Noel Mamere, a radical leader of France's small Green Party, is
no stranger to controversy. But his latest stunt has not only
sparked a fierce national debate, it has earned him a police escort
to ensure his safety in the face of death threats.
His outrage? To officiate - in his capacity as a town mayor - at
the country's first gay marriage next week, following in the
footsteps of San Francisco's mayor, who challenged California law by
issuing marriage licenses to same-sex couples earlier this year.
He also pushes France in the direction of the Netherlands and
Belgium, which have already legalized same-sex marriage, and Sweden
and Spain, which are in the process of doing so, as Europe moves in
fits and starts toward allowing homosexual couples to share the
rights and duties of married life.
France, for now, has legalized only limited civil unions between
gay couples, which puts Mr. Mamere's plans to join a shop assistant
and a health care worker in marriage on June 5 almost certainly
outside the law. The marriage will be "purely and simply null,"
Justice Minister Dominique Perben told the conservative daily "Le
Figaro," because France's civil code requires husband and wife to be
man and woman.
Mamere knows as well as anyone that his gesture will be struck
down by the courts, but he believes in the power of provocation to
shake things up. "In societies as fossilized as ours, it is a
political weapon," he said this week.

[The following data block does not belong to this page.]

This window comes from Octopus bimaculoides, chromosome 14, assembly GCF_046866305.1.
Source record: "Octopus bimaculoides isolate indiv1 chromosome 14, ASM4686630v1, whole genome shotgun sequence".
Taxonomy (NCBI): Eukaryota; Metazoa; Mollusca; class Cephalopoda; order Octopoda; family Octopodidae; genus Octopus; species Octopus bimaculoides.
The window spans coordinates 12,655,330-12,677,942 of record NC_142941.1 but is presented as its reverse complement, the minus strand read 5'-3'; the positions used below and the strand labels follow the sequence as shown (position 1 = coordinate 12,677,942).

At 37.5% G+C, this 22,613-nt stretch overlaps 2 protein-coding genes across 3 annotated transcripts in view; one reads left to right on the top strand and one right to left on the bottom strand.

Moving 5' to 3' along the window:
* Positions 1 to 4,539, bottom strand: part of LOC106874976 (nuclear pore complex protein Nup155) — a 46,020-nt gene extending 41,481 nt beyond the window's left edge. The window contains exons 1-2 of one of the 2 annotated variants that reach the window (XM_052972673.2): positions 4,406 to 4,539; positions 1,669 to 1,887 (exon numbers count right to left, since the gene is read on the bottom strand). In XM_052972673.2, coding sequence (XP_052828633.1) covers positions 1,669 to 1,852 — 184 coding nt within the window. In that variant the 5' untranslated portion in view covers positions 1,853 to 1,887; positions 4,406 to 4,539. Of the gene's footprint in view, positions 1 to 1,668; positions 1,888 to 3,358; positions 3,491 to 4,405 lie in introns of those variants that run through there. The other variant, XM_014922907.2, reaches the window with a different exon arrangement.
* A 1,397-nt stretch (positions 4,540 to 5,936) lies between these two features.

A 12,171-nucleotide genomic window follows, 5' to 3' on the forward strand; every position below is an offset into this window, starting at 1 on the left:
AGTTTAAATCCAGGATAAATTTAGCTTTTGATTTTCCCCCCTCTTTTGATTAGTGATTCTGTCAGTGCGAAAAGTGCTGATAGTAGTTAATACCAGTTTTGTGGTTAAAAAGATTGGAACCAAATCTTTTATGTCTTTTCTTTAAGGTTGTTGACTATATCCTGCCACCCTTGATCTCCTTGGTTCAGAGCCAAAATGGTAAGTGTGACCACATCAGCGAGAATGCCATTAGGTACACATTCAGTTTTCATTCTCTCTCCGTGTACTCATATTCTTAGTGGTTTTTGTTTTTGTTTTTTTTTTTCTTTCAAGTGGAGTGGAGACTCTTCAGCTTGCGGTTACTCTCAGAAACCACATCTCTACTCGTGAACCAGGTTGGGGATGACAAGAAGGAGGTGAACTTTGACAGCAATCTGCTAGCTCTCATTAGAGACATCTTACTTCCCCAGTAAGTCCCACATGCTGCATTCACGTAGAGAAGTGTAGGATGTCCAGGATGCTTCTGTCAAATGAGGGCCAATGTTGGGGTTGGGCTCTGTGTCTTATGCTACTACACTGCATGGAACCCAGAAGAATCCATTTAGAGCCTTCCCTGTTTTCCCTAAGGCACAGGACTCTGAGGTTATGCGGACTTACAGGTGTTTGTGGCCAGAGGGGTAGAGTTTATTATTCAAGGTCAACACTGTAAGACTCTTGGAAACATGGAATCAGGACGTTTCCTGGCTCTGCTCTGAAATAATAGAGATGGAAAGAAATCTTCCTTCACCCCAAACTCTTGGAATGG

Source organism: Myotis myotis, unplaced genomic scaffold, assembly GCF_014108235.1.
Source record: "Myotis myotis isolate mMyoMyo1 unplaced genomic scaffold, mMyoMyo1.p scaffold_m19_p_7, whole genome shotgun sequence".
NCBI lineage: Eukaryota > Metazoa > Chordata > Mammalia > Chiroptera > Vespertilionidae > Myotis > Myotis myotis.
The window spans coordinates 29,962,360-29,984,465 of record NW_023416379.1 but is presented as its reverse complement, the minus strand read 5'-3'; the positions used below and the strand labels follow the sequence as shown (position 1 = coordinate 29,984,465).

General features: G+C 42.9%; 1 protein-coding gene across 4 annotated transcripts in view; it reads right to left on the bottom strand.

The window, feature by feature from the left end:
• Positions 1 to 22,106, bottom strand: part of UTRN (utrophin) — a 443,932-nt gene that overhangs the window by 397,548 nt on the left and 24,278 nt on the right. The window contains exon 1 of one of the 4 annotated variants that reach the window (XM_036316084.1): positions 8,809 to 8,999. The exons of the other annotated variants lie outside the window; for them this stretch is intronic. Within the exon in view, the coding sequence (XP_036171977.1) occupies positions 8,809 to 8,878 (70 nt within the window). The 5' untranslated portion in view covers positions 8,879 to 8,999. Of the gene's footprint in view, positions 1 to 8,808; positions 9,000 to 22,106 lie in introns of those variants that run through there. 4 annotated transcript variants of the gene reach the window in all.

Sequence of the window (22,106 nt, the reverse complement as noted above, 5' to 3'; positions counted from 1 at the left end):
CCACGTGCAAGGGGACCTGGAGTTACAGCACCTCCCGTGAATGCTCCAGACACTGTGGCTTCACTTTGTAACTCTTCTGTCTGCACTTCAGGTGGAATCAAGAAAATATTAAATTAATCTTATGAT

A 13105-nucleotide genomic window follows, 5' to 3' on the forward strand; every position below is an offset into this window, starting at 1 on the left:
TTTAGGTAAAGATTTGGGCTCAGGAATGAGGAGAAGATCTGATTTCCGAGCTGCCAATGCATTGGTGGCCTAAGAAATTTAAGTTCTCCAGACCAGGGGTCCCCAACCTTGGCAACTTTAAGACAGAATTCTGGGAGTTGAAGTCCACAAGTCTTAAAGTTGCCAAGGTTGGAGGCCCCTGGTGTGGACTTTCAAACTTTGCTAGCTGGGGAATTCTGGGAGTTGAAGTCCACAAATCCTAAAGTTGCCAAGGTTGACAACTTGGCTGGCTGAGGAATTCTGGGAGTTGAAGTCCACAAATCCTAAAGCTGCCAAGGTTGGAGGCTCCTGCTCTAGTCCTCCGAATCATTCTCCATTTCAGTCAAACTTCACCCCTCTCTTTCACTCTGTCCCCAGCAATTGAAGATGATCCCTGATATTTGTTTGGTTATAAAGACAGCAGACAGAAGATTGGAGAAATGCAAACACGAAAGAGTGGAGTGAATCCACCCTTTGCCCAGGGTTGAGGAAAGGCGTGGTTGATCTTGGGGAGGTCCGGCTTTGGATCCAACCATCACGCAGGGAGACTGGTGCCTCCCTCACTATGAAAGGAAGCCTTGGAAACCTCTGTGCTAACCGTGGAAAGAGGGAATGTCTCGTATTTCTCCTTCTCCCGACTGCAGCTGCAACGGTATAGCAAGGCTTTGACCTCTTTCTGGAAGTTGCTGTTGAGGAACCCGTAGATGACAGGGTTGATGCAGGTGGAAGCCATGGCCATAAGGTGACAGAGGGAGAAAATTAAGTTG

In the Netherlands, the only country in the world to have given
homosexuals exactly the same marriage rights as heterosexuals, the
man who made that happen applauds Mamere's "coup de theatre."
"It always takes a few towns, a few officials who want to make a
statement, to start the debate," says Henk Krol, editor of "Gay
News" who launched the campaign that changed Dutch law in 2001.
"Things like this put the issue on the political agenda, and once it
is on, it won't ever come off."
The coming marriage in Begles, a small town in southwestern
France, has certainly created a stir in French political circles and
on the opinion pages of national newspapers. The conservative
government has condemned Mamere, but even President Jacques Chirac
said at a recent news conference that he thought the question of gay
unions needed discussing. "Experience shows," he said, that a 1999
law providing for civil unions "has not provided all the guarantees,
all the solutions to problems linked to human rights."
The opposition Socialist Party adopted same-sex marriage as
official policy two weeks ago, and promised to present a draft bill
to Parliament in the fall, but the question has divided the party
leadership, with former Prime Minister Lionel Jospin coming out
against. It was Mr. Jospin's government that five years ago
introduced the "Civil Solidarity Pact" (PACS), a form of civil union
open to both straights and gays that offers some of the legal rights
of marriage but is more easily dissolved.
That is not enough, says Dominique Boren, president of the Gay
and Lesbian Center, a campaigning and information center for
homosexuals in Paris. "The PACS is a property agreement registered
at a court. Marriage offers symbolic recognition of the emotional
aspects, and gives a couple official status." It also offers more
material benefits, he adds.
While Massachusetts began granting marriage licenses to
homosexual couples May 17, a case on the constitutionality of
California's ban on gay weddings is making its way through the